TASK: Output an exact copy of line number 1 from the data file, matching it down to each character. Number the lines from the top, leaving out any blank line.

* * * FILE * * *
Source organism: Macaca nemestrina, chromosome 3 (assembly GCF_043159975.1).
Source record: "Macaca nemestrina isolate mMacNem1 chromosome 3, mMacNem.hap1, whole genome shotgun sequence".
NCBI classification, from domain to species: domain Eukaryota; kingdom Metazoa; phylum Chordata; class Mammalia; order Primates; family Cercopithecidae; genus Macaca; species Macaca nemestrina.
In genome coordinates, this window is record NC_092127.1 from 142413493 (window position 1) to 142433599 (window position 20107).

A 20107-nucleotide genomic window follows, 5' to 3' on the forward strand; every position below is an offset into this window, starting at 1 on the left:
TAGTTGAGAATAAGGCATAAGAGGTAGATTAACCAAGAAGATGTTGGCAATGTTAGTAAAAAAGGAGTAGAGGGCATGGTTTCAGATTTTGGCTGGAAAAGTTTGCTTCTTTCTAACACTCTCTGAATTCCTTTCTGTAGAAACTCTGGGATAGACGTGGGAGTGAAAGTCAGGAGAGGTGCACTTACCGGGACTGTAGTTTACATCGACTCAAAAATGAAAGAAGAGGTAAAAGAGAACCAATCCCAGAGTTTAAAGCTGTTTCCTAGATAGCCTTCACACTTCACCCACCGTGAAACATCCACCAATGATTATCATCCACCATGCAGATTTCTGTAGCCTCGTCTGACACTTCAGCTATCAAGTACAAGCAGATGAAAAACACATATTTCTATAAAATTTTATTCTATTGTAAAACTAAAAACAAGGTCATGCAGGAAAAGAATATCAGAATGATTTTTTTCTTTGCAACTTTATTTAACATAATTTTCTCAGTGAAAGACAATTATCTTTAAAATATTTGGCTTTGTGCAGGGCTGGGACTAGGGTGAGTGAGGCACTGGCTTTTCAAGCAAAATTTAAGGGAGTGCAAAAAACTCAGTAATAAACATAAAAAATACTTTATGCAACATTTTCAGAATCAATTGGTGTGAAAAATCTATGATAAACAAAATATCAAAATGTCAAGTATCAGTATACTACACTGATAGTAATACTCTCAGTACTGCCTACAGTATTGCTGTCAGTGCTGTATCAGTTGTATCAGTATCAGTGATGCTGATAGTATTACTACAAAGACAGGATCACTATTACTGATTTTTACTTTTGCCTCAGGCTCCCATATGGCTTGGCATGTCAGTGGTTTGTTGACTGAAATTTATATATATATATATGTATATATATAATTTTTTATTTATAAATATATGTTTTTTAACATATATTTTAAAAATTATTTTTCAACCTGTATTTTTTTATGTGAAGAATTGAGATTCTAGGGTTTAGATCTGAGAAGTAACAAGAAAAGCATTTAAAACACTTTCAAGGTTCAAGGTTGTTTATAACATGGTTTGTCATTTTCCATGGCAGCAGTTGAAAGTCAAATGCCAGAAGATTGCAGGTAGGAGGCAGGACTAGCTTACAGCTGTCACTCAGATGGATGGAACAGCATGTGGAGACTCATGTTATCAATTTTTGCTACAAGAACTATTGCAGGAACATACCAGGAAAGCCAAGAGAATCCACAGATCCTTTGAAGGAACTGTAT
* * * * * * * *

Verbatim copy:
Source organism: Macaca nemestrina, chromosome 3 (assembly GCF_043159975.1).